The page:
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Senate Democrats’ elimination of the filibuster of most judicial nominations may come around to save a controversial aspect of ObamaCare.
Currently, the biggest legal threat posed to ObamaCare comes from the D.C. Court of Appeals’ recent ruling against ObamaCare subsidies (Halbig v. Burwell). The IRS has been issuing the subsidies in 36 states where the federal government operates insurance exchanges, while the plain text of the ACA makes health insurance subsidies available only in states that have set up their own exchanges.
By deviating from the ACA’s language, the IRS actions significantly increase the number of people forced to either purchase insurance they otherwise wouldn't want or can't afford, or pay the penalty enforced by the individual mandate.
After the D.C. Circuit Court ruled against the IRS, the DOJ filed a petition asking for an en banc review from the full D.C. Circuit. That petition has been granted, and now the full panel of judges recently packed with Obama appointees will rehear the case in December.
Thirteen judges will rehear. Halbig v. Burwell; two senior judges who already heard the case will not vote. Eight of these thirteen judges were appointed by Democrats, five by Republicans, and four were appointed by President Obama himself.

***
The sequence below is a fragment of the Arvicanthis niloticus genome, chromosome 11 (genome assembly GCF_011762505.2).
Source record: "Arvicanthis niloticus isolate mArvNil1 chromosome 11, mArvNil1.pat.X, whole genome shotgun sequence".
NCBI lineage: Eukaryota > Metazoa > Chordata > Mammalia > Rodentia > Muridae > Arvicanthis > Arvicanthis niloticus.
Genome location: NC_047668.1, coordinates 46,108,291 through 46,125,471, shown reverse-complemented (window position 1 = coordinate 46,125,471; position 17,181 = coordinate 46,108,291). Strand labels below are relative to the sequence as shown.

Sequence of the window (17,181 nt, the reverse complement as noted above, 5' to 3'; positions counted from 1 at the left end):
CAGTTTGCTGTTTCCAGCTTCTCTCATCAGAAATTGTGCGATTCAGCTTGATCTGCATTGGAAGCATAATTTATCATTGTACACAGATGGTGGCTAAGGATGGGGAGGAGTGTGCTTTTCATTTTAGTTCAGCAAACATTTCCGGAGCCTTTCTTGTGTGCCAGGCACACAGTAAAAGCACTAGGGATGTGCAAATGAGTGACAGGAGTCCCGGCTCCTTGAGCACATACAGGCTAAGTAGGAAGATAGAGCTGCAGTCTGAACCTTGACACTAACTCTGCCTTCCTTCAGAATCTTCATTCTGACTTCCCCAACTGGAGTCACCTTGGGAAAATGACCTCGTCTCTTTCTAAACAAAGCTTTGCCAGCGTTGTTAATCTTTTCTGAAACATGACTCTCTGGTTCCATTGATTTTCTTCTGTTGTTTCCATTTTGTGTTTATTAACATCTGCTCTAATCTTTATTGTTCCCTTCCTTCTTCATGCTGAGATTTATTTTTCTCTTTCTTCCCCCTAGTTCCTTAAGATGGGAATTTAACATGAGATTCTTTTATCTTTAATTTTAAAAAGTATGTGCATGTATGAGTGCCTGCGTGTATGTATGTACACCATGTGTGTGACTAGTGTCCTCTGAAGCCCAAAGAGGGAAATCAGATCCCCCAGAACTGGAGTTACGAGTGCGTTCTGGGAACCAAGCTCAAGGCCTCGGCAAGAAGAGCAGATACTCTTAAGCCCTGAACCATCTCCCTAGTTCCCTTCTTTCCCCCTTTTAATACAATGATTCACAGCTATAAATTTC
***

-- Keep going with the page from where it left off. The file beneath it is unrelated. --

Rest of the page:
Using a tactic known as the “nuclear option,” Senate Democrats used a simple majority vote rather than the traditional sixty votes, to end a judicial nominee filibuster. Republicans claim this was done in order to pack the D.C. Circuit Court, which hears many cases regarding federal laws and regulations.
The standard precedent for major rule changes was to attain two-thirds majority, that is, before Harry Reid led this charge. Previous majorities have attempted to eliminate this filibuster, but didn’t dare rely on a simple majority to do so. In fact, Mr. Reid has been an outspoken critic of using the nuclear option in the past.
When reporters asked whether use of the nuclear option was vindicated in light of the Halbig ruling, Reid said based on “simple math, you bet.” Predictably, a court packed with Obama nominees is more than likely to rule in favor of ObamaCare and IRS authority.
Presently, there are conflicting rulings on the subsidy question between the D.C. Court of Appeals and the 4th Circuit Courts decision in King v. Burwell. In King, the court found the language regarding the subsidies to be ambiguous and applied deference to the IRS’ interpretation, thus deeming their actions as permissible.
If the en banc panel overturns the previous D.C. Court decision, this would eliminate the discrepancy between the circuit courts and lessen the chances the Supreme Court takes up the issue. While the Supreme Court could find this case has exceptional importance, consistent rulings favorable to the IRS would diminish the need for Supreme Court intervention.